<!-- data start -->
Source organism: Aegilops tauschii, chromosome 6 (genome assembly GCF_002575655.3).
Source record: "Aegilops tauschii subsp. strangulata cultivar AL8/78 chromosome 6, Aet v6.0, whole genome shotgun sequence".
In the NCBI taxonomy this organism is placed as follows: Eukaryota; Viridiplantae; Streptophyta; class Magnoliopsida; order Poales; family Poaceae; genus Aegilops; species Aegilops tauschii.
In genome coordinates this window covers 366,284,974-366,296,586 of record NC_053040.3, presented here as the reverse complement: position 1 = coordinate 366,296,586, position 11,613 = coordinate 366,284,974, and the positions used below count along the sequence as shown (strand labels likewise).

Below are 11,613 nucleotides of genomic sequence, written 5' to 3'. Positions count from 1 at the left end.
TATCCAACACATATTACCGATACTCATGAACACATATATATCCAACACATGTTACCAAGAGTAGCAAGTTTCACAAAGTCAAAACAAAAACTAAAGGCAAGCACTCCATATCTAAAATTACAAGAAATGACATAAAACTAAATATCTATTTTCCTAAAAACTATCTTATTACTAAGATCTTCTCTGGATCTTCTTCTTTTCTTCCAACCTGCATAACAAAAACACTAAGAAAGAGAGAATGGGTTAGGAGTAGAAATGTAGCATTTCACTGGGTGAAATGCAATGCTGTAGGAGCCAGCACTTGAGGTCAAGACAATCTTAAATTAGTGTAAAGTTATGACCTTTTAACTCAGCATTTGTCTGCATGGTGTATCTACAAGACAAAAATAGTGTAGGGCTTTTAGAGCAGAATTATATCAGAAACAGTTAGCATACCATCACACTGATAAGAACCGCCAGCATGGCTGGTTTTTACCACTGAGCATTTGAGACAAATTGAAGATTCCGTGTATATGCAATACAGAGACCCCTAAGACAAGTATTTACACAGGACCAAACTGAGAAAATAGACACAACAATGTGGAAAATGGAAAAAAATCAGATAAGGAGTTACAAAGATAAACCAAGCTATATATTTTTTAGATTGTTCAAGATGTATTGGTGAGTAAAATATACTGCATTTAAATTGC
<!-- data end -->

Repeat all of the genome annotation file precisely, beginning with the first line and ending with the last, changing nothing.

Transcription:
Source organism: Aegilops tauschii, chromosome 6 (genome assembly GCF_002575655.3).
Source record: "Aegilops tauschii subsp. strangulata cultivar AL8/78 chromosome 6, Aet v6.0, whole genome shotgun sequence".
In the NCBI taxonomy this organism is placed as follows: Eukaryota; Viridiplantae; Streptophyta; class Magnoliopsida; order Poales; family Poaceae; genus Aegilops; species Aegilops tauschii.
In genome coordinates this window covers 366,284,974-366,296,586 of record NC_053040.3, presented here as the reverse complement: position 1 = coordinate 366,296,586, position 11,613 = coordinate 366,284,974, and the positions used below count along the sequence as shown (strand labels likewise).

Below are 11,613 nucleotides of genomic sequence, written 5' to 3'. Positions count from 1 at the left end.
TATCCAACACATATTACCGATACTCATGAACACATATATATCCAACACATGTTACCAAGAGTAGCAAGTTTCACAAAGTCAAAACAAAAACTAAAGGCAAGCACTCCATATCTAAAATTACAAGAAATGACATAAAACTAAATATCTATTTTCCTAAAAACTATCTTATTACTAAGATCTTCTCTGGATCTTCTTCTTTTCTTCCAACCTGCATAACAAAAACACTAAGAAAGAGAGAATGGGTTAGGAGTAGAAATGTAGCATTTCACTGGGTGAAATGCAATGCTGTAGGAGCCAGCACTTGAGGTCAAGACAATCTTAAATTAGTGTAAAGTTATGACCTTTTAACTCAGCATTTGTCTGCATGGTGTATCTACAAGACAAAAATAGTGTAGGGCTTTTAGAGCAGAATTATATCAGAAACAGTTAGCATACCATCACACTGATAAGAACCGCCAGCATGGCTGGTTTTTACCACTGAGCATTTGAGACAAATTGAAGATTCCGTGTATATGCAATACAGAGACCCCTAAGACAAGTATTTACACAGGACCAAACTGAGAAAATAGACACAACAATGTGGAAAATGGAAAAAAATCAGATAAGGAGTTACAAAGATAAACCAAGCTATATATTTTTTAGATTGTTCAAGATGTATTGGTGAGTAAAATATACTGCATTTAAATTGC